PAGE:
“Mark the reserve with which this statement is made! Its author disavows the purpose to accuse Einstein of deliberately seeking the destruction of the Christian faith. So far so good. Then follows the statement that he half suspects that by a little waiting we will find that he unquestionably will reveal himself in this attitude. Such a statement before a court of law, which is declared to be not even a fullfledged suspicion, but merely a half-suspicion. would not be hearkened to for an instant. And yet, with nothing else to build upon, he makes the unqualified deduction that in a little while Einstein will ‘unquestionably’ reveal himself as the destroyer of the Christian faith. Then follows the peroration, that the outcome of this doubt about time and space is a cloak which maskes atheism.

“The logician would say that this is a non sequitur and that there is no relation between a new theory about time and space and atheism. What is there so sacred about the concept of time and space, which originated in the days of Aristotle, three hundred and fifty years before the common era, that makes it atheistic to express a new idea on the subject?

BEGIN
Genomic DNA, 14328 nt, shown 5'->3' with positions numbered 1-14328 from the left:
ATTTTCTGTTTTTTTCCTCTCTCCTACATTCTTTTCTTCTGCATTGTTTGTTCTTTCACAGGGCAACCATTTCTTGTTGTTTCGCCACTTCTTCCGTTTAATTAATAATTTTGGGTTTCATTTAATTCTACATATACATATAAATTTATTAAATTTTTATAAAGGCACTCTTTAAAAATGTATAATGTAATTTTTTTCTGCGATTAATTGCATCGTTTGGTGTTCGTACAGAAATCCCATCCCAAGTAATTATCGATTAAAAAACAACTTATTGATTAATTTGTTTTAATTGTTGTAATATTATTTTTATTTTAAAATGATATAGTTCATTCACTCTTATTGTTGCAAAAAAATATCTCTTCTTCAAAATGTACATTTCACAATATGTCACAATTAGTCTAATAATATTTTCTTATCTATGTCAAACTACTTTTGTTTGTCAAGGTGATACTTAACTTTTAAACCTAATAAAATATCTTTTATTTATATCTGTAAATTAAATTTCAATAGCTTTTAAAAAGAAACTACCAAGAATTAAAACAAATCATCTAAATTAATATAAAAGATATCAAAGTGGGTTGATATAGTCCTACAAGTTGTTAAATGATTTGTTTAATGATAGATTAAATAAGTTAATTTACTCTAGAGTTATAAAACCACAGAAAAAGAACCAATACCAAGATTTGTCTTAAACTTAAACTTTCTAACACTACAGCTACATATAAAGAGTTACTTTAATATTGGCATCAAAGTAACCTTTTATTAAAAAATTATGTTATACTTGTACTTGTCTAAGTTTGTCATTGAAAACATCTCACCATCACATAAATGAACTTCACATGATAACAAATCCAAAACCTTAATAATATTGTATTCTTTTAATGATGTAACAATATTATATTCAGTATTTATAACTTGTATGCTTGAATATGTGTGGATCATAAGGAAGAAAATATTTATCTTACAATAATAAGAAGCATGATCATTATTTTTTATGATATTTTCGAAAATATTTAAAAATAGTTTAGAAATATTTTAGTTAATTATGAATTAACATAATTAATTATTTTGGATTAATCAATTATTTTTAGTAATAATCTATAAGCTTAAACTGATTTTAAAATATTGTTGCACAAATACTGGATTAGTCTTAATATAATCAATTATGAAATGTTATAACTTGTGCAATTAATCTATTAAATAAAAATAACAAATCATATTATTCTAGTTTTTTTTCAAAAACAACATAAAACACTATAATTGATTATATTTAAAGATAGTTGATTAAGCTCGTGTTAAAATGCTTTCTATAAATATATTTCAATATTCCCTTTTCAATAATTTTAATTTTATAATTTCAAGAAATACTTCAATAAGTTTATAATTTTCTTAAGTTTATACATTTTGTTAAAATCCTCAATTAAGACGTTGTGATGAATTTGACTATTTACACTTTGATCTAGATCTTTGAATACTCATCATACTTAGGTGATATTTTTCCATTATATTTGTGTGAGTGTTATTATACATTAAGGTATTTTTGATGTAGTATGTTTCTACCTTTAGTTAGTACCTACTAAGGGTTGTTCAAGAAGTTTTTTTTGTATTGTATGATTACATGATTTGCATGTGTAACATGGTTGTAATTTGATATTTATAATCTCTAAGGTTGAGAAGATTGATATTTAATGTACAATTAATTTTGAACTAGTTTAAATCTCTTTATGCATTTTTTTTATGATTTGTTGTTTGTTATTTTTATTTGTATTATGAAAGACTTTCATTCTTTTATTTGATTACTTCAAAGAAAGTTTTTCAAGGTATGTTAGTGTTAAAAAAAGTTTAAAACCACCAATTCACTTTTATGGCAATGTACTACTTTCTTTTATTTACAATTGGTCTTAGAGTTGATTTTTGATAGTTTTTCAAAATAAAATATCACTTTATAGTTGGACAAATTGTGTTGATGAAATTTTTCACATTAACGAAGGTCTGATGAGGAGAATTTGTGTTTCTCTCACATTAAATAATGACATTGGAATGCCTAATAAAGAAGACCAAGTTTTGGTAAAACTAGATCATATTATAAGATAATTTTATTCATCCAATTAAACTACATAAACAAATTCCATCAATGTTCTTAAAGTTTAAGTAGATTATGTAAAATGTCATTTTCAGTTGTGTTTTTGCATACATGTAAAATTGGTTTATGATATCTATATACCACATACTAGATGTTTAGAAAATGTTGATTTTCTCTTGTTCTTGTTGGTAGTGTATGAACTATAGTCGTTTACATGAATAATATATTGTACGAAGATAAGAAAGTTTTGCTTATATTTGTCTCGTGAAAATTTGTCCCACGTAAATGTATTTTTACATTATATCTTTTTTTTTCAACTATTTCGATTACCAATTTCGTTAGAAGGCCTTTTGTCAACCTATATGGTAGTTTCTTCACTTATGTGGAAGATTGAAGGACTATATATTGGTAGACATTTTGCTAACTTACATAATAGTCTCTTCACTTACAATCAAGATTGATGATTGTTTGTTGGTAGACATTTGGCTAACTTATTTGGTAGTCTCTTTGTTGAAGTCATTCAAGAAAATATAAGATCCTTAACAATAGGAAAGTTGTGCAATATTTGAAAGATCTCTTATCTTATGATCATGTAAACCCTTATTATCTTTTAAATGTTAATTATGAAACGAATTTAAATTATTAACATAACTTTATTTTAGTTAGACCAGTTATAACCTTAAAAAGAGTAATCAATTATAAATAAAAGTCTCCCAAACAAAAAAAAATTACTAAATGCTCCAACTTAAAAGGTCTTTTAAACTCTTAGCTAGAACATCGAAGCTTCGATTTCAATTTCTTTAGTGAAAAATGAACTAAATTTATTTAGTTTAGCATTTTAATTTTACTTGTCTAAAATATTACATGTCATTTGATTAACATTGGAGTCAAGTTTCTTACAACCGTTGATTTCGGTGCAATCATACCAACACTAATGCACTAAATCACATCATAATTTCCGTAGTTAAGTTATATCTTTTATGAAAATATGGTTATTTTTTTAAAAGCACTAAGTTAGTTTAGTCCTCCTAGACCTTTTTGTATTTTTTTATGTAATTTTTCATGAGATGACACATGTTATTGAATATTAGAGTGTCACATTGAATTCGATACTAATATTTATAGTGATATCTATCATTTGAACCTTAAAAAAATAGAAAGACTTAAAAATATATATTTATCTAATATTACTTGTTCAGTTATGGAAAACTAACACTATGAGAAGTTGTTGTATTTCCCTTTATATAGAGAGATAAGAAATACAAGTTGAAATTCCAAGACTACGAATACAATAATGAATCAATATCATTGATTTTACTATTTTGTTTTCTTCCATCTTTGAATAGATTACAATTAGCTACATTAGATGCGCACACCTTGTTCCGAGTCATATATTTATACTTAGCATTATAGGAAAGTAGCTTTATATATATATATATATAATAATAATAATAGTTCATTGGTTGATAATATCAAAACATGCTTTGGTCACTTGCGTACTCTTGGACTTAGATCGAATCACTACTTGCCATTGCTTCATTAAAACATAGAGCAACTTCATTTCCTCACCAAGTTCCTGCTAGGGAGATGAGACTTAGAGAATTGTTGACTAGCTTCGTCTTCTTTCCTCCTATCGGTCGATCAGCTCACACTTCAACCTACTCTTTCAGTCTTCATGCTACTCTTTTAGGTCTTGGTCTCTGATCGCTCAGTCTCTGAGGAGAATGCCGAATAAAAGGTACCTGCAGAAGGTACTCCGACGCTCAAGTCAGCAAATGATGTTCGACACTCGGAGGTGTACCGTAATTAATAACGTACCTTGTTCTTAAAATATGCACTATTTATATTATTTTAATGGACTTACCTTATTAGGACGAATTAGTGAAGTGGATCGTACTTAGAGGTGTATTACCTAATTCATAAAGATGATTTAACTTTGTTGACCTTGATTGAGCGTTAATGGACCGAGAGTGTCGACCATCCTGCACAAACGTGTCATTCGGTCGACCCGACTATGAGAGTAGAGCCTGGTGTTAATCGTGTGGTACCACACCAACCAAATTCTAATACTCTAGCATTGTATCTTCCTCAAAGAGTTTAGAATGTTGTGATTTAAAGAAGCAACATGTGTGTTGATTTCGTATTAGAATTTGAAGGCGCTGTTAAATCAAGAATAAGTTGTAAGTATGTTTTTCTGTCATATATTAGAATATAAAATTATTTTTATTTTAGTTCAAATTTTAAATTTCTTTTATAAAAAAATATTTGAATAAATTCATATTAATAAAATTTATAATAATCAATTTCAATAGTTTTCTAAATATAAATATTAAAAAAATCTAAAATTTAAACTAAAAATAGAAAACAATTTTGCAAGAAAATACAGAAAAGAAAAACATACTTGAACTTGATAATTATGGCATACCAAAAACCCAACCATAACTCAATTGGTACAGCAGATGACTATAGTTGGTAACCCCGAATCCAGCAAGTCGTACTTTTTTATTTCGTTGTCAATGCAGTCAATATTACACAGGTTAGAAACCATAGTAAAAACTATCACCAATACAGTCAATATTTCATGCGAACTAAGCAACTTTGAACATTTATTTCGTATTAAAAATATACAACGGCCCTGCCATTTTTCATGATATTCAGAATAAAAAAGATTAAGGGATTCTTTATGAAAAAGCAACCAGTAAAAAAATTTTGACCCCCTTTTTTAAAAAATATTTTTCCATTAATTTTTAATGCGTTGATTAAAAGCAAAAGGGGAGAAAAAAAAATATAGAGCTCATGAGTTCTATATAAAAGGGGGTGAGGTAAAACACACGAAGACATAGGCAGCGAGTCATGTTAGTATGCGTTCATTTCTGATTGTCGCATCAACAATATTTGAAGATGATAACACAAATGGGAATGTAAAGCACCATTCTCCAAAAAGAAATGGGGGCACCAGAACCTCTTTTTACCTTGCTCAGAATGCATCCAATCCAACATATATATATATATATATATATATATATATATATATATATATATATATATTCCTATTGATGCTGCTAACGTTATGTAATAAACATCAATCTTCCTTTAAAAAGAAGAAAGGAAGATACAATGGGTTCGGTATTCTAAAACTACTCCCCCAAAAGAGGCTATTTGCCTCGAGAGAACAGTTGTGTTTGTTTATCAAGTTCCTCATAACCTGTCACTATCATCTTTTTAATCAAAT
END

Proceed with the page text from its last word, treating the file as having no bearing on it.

“But, as I have already shown, the semi-suspicious attitude vanishes after the mature reflection of five days, and Einstein stands gibbeted as one who is seeking to undermine belief in God.

“The student of history will at once note the similarity between this attack made in the year 1929 and the attacks upon Copernicus, upon Bruno, upon Keppler, upon Galileo, upon Roger Bacon, upon Spinoza. Because Copernicus departed from the Ptolemaic and Aristotinian ideas of astronomy, because he asserted that the earth had a diurnal motion of rotation, he was condemned. Because Galileo supported the theories of Copernicus he was forced to recant.

“The books of these men were placed upon the Index Librorum Prohibitorum. Is it intimated that the slender pamphlets of Einstein are to be placed upon the Index to join the goodly company that have preceded him and to assure him of immortality? Even without such distinction his fame is secure and will not be contracted by time or space. With Spinoza, often described as the “God-intoxicated man,” he will claim complete freedom of expression for thought and belief in the interest alike of true piety and of the State itself, and with him he may well declare that no speculative or scientific investigation can be regarded as putting religion in jeopardy. No, rather may it be said that it is such men as he who ennoble religion and strengthen the concept of God. Whether the oft-repeated words attributed to Galileo, “eppur si muove,” were ever uttered by him, it is nevertheless true that the world has moved since those evil days, and that in our time men with noble thoughts, who desire to add to the sum of human knowledge, who are engaged in the investigation of the grandeur of God’s universe, cannot be destroyed, nor can their achievements be eradicated by wild and senseless denunciation. We glory in Einstein as a true and faithful child of God,” Mr. Marshall concluded.